Cecil Sharp collected this song from the traveller Priscilla Cooper. He visited her when she was camped at Stafford Common, near Seaton, East Devon in September 1907. The words were incomplete and so we have added a couple of lines from the version collected by Baring-Gould from Mary Treise of Menhenniot. We have omitted Sharp’s last verse which appears to have strayed in from ‘The Indian Lass’. There is a wax cylinder recording in the EFDSS collection held at the British Library Sound Archive which was made by Cecil Sharp in January of the following year and which is believed to be of Priscilla Cooper singing this song. Vocals - Shan and Martin 

3 Hunting the hare / Adam the poacher 
Trad. (Roud 1181/Roud 13907)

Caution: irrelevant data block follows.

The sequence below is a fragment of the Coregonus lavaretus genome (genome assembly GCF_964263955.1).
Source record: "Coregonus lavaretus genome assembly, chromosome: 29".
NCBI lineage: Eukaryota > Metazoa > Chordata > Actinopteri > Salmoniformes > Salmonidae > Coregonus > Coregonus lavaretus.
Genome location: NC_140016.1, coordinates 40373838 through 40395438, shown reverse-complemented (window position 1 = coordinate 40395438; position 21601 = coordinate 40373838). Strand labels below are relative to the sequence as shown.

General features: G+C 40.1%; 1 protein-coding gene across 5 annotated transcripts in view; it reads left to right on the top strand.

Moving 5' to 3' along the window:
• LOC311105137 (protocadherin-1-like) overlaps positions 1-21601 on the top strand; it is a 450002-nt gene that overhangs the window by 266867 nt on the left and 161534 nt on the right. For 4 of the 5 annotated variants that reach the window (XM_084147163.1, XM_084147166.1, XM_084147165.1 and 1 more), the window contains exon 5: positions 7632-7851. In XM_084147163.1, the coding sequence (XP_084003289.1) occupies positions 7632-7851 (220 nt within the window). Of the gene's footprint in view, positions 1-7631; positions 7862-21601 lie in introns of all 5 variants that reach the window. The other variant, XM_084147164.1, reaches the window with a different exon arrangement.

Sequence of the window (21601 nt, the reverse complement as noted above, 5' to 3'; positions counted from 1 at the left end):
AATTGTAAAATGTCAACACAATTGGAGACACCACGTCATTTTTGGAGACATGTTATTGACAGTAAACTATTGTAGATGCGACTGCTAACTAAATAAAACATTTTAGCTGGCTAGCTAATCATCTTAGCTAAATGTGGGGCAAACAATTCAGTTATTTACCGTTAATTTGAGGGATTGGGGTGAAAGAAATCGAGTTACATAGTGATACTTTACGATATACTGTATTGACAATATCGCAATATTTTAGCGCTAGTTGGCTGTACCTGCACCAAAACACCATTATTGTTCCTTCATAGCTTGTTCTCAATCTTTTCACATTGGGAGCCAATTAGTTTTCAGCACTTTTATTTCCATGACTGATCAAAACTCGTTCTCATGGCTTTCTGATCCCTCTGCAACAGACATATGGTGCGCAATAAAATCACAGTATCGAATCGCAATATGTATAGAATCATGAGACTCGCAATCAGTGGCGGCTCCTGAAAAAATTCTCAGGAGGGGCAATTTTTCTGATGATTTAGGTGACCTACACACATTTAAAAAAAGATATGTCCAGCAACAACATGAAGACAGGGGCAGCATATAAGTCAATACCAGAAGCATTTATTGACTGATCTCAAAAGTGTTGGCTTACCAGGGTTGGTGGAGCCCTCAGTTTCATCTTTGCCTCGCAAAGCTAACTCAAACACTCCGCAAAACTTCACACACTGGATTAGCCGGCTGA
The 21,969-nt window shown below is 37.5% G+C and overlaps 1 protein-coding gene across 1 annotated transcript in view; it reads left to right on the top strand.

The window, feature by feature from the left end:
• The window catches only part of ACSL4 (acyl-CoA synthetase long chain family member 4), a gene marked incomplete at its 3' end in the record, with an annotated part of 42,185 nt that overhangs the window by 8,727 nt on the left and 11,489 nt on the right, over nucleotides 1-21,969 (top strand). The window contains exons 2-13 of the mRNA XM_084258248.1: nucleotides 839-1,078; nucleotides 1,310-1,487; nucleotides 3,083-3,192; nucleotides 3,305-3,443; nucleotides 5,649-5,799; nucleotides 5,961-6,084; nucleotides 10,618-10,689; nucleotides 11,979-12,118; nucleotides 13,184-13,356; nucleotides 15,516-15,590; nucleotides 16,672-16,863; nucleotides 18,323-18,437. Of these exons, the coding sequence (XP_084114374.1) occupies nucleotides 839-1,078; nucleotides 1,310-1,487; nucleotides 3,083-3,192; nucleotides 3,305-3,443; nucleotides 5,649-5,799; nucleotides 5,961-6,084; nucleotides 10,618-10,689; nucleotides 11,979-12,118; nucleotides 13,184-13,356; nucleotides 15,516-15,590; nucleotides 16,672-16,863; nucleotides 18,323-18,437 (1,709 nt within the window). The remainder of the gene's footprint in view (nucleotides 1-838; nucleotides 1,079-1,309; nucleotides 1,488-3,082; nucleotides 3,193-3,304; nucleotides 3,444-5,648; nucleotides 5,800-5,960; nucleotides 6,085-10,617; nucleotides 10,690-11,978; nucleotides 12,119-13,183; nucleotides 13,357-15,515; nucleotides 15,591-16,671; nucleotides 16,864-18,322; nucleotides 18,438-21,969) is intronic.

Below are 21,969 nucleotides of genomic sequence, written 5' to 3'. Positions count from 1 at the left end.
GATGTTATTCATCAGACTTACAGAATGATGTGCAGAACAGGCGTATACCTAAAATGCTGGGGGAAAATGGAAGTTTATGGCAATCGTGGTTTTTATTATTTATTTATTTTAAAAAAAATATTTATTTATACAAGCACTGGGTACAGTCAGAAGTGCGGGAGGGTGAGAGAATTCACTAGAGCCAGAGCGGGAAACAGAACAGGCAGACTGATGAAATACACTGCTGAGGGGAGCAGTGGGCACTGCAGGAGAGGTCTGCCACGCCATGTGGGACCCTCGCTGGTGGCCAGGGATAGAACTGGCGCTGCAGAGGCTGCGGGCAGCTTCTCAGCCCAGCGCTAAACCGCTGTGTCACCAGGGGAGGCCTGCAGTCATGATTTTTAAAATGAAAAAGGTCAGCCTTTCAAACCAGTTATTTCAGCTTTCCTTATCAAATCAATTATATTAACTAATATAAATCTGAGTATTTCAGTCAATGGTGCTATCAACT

SB-G Manuscript Ref. P3, 47 (420) Two songs about mistreating hares. Actually, we rather like hares and there is no way we would say “go out and do it”, but these are magnificent tunes. ‘Adam the Poacher’ has long been a favourite piece and is invariably played at the Baring-Gould Festival each autumn, where we have sung it with Nick and Becki. It was played to Baring-Gould by William Andrew, a fiddler who farmed at Sheepstor, on the South Western edge of Dartmoor. He recalled that, when he had played for village dances, the dancers would sing the words of the songs as he played. He could not, though, remember all the words - only those that came at the ‘turns’ in the dance. Baring-Gould wrote a set of words based on William Andrew’s description of the song and Shan has re-written a couple of his lines for our version. ‘Hunting the Hare’ was included in Robert Bell’s ‘Ancient Poems, Ballads and Songs of the Peasantry of England’ (1857). Though Baring-Gould did collect a version of the song in Devon, we liked this tune which was sent to him in 1899 having been taken down from an old man (un-named) at St. Genys in Cornwall. Vocals - Martin and Shan, Fiddles - Nick Wyke and Becki Driscoll, Concertina - Keith Kendrick.